On the outskirts of the city we rounded a corner and came upon the first sign of life we had seen since we had started, a covey of dustmen indulging in their early morning ballet. This was such an extraordinary sight that we drove slowly behind them for some way in order to watch. The great dustcart rumbled down the centre of the road at a steady five miles an hour, and standing in the back, up to his knees in rubbish, stood the emptier. Four other men loped alongside the cart like wolves, darting off suddenly into dark doorways to re-appear with dustbins full of trash balanced on their shoulders. They would run up alongside the cart and throw the dustbin effortlessly into the air, and the man on the cart would catch it and empty it and throw it back, all in one fluid movement. The timing of this was superb, for as the empty dustbin was hurtling downwards a full one would be sailing up. They would pass in mid air, and the full bin would be caught and emptied. Sometimes there would be four dustbins in the air at once. The whole action was performed in silence and with incredible speed.(G. Durrell, The Whispering Land (1961), hst. 1, gecit. n. Penguin-ed. 1964, pp. 27-28.)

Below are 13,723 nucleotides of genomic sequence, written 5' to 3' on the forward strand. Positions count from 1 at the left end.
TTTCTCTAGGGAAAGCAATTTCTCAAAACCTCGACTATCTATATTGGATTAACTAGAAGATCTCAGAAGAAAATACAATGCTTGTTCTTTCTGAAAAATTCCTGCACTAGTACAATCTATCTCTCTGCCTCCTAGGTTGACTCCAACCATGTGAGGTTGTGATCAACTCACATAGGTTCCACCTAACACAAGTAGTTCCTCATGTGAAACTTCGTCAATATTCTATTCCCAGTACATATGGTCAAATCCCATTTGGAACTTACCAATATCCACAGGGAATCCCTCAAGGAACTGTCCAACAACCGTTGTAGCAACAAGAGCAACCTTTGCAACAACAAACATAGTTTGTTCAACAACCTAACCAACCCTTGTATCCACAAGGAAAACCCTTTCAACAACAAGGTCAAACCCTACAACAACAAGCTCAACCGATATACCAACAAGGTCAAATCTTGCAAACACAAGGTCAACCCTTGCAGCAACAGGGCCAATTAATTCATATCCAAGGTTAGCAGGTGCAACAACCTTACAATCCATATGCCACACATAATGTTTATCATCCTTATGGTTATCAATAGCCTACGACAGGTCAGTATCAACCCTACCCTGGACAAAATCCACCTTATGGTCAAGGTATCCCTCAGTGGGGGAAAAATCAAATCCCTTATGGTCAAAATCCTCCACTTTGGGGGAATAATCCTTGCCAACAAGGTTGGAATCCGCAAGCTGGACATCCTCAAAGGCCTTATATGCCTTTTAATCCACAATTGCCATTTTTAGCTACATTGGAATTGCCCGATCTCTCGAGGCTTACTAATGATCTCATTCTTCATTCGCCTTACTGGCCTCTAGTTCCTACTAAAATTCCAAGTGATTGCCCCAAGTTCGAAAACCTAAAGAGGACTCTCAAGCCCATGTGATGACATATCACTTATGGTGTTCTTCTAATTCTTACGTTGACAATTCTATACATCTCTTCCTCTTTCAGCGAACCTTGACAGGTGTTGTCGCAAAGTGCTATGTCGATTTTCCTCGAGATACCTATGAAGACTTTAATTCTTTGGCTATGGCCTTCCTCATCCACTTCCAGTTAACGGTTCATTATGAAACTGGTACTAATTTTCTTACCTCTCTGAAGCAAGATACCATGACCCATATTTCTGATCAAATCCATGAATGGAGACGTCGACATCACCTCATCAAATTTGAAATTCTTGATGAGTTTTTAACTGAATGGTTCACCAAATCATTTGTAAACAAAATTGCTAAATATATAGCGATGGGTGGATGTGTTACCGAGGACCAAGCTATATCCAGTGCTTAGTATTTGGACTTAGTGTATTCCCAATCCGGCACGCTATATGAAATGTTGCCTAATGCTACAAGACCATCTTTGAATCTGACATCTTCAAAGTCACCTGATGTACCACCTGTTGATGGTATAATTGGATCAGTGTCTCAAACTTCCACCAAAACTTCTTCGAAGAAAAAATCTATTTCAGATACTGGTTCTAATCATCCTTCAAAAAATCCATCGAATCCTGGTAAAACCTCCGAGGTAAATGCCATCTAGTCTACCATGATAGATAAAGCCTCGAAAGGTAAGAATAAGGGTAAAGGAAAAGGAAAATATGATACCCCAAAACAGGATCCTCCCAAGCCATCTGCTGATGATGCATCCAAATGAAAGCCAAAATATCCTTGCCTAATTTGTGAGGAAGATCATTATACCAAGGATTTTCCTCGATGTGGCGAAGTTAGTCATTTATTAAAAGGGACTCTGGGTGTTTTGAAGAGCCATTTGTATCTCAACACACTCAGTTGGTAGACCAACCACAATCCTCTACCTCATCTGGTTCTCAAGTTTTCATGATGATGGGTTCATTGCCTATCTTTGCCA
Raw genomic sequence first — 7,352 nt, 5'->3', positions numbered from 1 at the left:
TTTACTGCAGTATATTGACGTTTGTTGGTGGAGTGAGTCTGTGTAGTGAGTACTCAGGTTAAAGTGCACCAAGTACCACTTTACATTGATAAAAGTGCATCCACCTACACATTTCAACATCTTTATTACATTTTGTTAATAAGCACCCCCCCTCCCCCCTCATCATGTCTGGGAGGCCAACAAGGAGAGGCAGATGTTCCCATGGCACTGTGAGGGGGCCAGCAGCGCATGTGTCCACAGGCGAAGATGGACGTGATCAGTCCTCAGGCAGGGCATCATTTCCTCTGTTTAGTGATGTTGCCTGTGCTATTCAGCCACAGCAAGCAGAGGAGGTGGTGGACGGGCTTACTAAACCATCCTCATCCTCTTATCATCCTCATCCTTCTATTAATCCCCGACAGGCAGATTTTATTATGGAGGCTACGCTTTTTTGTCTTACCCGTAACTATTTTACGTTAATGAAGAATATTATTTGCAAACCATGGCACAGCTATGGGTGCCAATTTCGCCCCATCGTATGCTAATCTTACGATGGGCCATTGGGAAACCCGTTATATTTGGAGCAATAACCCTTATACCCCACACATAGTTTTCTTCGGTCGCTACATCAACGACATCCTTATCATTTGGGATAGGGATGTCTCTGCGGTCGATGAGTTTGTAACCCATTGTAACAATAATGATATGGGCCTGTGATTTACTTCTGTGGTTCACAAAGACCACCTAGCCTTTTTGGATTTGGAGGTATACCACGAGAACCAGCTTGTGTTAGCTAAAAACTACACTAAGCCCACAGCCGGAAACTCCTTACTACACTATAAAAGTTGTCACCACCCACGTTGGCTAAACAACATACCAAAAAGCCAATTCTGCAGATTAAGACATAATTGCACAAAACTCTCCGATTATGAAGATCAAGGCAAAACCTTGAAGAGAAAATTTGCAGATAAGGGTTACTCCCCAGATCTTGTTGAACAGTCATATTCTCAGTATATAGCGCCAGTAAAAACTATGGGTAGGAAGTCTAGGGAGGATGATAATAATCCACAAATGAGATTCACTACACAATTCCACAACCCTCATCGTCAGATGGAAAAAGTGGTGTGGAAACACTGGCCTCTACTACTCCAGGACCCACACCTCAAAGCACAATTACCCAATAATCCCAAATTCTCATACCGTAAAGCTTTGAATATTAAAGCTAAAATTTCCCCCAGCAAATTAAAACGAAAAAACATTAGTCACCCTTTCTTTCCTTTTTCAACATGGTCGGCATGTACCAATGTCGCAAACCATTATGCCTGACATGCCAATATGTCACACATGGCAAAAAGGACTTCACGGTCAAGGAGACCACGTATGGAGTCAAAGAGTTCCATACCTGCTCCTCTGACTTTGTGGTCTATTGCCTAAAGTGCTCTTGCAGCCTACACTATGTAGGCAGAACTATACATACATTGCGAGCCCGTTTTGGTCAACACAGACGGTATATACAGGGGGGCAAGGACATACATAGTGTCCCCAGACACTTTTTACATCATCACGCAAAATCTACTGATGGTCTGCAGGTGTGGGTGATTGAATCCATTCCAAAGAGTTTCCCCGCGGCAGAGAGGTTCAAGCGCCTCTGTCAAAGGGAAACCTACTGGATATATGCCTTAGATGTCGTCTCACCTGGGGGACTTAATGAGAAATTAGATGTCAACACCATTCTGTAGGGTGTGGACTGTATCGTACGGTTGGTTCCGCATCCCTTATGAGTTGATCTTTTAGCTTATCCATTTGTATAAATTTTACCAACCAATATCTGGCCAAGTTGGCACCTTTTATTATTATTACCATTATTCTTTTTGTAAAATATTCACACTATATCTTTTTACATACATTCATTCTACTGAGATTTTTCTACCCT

26 maart 2012
Durrell: dustmen ballet
Nadat Gerald Durrell (1925-1995) op het Kanaaleiland Jersey zijn eigen dierentuin was begonnen, maakte hij in 1958 een reis door Zuid-Amerika om zijn collectie aan te vullen. Meteen bij vertrek uit Buenos Aires vond een indrukwekkende ontmoeting met de inheemse fauna plaats.
Gepost door Jaap Engelsman op 26.3.12